kdsg_aboutMy Story:

I have been making pictures of mountains and trees for as long as I can remember. My childhood included lots of outdoor play, museums, and creative pursuits. First fabric, then leather, a brief teaching career, then glass. After 3 decades of owning Off the Wall Craft Gallery in Allentown, NJ,  I came to Vermont to enjoy a lifestyle of glass art mixed with 4 seasons of recreation in the mountains and woods, food for my soul. I am grateful for my physical abilities to enjoy a lifestyle where I work hard and play hard.


To read more about my life and stories click  “Life as a Glass Artist”.

Artist Statement:

Color and light are frequent visitors to my brain, as I contemplate translating what I see and feel into stained glass. I am constantly considering what I might do to capture the feeling and details of the exquisite scenery all around me. Mountains have had a way of sneaking into my art for as long as I can remember. Trees have a grounding comforting feeling as well. Industrial forms are the inspiration for my abstract work – controlled, flowing and orderly. My playful side desires to express itself through fantasy and spirit faces in both subtle and obvious ways.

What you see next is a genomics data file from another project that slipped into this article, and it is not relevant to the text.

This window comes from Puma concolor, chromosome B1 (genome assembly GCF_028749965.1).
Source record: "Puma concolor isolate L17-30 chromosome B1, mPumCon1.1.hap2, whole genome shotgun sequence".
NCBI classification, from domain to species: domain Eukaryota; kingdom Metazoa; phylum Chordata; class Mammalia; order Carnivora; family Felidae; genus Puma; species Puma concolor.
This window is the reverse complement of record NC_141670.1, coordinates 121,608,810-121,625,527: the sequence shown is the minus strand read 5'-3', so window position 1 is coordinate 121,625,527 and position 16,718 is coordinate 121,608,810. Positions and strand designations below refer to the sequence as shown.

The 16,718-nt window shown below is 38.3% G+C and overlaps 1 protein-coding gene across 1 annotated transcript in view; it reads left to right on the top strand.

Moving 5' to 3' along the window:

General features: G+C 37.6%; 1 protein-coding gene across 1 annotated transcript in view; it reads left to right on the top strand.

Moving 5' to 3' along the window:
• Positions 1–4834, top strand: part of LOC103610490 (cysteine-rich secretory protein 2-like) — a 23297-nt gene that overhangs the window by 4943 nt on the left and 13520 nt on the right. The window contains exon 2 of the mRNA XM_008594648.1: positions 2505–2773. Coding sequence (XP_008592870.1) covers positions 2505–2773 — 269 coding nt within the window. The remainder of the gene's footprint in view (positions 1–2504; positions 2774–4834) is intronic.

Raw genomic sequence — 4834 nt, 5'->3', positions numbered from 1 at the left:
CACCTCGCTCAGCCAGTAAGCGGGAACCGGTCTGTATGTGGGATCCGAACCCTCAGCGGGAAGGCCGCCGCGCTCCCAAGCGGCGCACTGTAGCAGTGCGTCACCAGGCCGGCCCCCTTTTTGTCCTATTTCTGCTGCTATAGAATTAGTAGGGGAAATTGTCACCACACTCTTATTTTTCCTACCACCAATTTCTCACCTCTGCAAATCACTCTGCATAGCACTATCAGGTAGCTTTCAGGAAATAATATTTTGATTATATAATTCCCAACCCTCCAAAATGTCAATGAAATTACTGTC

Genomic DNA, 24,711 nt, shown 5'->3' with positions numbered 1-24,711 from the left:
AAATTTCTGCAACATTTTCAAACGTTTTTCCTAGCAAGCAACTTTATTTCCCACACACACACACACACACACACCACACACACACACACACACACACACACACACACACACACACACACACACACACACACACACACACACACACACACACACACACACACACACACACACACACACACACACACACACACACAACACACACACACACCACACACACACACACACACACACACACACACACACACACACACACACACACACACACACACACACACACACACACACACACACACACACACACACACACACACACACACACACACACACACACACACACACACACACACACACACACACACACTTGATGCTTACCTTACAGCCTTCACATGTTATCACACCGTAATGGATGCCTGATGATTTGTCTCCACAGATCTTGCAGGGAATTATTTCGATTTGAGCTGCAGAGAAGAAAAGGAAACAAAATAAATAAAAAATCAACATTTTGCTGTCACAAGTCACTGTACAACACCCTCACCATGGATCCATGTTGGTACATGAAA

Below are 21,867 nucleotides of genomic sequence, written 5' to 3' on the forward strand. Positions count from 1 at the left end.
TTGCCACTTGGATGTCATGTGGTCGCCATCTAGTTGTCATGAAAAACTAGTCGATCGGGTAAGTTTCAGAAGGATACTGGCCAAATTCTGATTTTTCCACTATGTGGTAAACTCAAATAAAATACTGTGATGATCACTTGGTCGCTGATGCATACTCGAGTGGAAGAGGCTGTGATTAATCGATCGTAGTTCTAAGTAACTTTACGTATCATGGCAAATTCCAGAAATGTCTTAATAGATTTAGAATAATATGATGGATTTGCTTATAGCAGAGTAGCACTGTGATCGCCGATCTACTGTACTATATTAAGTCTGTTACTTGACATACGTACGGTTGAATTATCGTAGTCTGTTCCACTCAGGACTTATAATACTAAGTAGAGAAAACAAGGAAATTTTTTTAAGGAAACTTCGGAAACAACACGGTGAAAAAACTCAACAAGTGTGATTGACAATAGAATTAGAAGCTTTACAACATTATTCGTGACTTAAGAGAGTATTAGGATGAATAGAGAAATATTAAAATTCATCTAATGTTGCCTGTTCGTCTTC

Panels are constructed with the copper foil technique and zinc framing. The solder is darkened with a patina and then polished. The soldered lines have a relatively smooth texture and flow.

Using glass as an art media presents special challenges. I am self taught, and in the years after closing the gallery I have learned many new techniques which I combine. The most exciting involve the use of a kiln to permanently fuse glass with additional color or to paint with hand mixed vitreous powdered paint.

Fusing allows a style of coloring with bold areas of cut glass or a feeling of impressionism or pointillism using bits of smashed glass known as “frit”. It is fresh and bold or delicate without the use of outlines. An open flame allows more detailing by stretching and bending glass in a molten state, then it is all melted into the art. This technique is used in my jewelry, coasters, and panel accents.

Painting glass in the ancient traditional way is a freeing experience. After years of designing with hard brittle material, pushing the brush around allows a feeling of freedom and spontaneity, like watercolors. But unique to glass painting is the opportunity to also remove vitreous paint by scratching it away or pushing it around with rubber nibs and my own fabricated tools. Painting is done over a light box. It is then fired to 1250 degrees.